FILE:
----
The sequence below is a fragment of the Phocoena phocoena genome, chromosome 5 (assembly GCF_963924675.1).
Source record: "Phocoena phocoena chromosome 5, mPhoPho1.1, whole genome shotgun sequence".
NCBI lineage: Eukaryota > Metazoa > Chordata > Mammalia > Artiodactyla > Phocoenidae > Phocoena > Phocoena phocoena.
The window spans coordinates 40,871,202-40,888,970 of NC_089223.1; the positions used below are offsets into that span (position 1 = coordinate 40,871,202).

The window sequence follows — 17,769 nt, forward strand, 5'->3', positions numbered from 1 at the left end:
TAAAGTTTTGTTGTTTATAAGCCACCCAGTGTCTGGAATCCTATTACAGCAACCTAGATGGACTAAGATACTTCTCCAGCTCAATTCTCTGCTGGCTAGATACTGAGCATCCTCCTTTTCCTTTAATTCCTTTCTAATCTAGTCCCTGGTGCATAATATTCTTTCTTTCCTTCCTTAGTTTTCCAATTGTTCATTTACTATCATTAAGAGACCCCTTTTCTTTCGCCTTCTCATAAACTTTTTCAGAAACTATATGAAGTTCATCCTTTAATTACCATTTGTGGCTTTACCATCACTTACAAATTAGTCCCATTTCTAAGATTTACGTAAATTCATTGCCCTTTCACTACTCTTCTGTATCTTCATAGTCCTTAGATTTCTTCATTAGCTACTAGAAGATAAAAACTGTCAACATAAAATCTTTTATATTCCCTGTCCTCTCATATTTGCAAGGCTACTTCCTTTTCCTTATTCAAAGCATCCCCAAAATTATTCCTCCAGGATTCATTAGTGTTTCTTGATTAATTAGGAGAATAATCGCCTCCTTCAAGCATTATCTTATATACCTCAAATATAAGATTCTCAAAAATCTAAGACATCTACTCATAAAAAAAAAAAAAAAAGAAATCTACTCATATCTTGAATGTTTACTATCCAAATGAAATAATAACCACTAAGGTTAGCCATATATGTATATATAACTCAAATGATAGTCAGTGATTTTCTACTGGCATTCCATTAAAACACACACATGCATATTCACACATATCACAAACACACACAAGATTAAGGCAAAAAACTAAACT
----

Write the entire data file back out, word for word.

The sequence below is a fragment of the Phocoena phocoena genome, chromosome 5 (assembly GCF_963924675.1).
Source record: "Phocoena phocoena chromosome 5, mPhoPho1.1, whole genome shotgun sequence".
NCBI lineage: Eukaryota > Metazoa > Chordata > Mammalia > Artiodactyla > Phocoenidae > Phocoena > Phocoena phocoena.
The window spans coordinates 40,871,202-40,888,970 of NC_089223.1; the positions used below are offsets into that span (position 1 = coordinate 40,871,202).

The window sequence follows — 17,769 nt, forward strand, 5'->3', positions numbered from 1 at the left end:
TAAAGTTTTGTTGTTTATAAGCCACCCAGTGTCTGGAATCCTATTACAGCAACCTAGATGGACTAAGATACTTCTCCAGCTCAATTCTCTGCTGGCTAGATACTGAGCATCCTCCTTTTCCTTTAATTCCTTTCTAATCTAGTCCCTGGTGCATAATATTCTTTCTTTCCTTCCTTAGTTTTCCAATTGTTCATTTACTATCATTAAGAGACCCCTTTTCTTTCGCCTTCTCATAAACTTTTTCAGAAACTATATGAAGTTCATCCTTTAATTACCATTTGTGGCTTTACCATCACTTACAAATTAGTCCCATTTCTAAGATTTACGTAAATTCATTGCCCTTTCACTACTCTTCTGTATCTTCATAGTCCTTAGATTTCTTCATTAGCTACTAGAAGATAAAAACTGTCAACATAAAATCTTTTATATTCCCTGTCCTCTCATATTTGCAAGGCTACTTCCTTTTCCTTATTCAAAGCATCCCCAAAATTATTCCTCCAGGATTCATTAGTGTTTCTTGATTAATTAGGAGAATAATCGCCTCCTTCAAGCATTATCTTATATACCTCAAATATAAGATTCTCAAAAATCTAAGACATCTACTCATAAAAAAAAAAAAAAAAGAAATCTACTCATATCTTGAATGTTTACTATCCAAATGAAATAATAACCACTAAGGTTAGCCATATATGTATATATAACTCAAATGATAGTCAGTGATTTTCTACTGGCATTCCATTAAAACACACACATGCATATTCACACATATCACAAACACACACAAGATTAAGGCAAAAAACTAAACT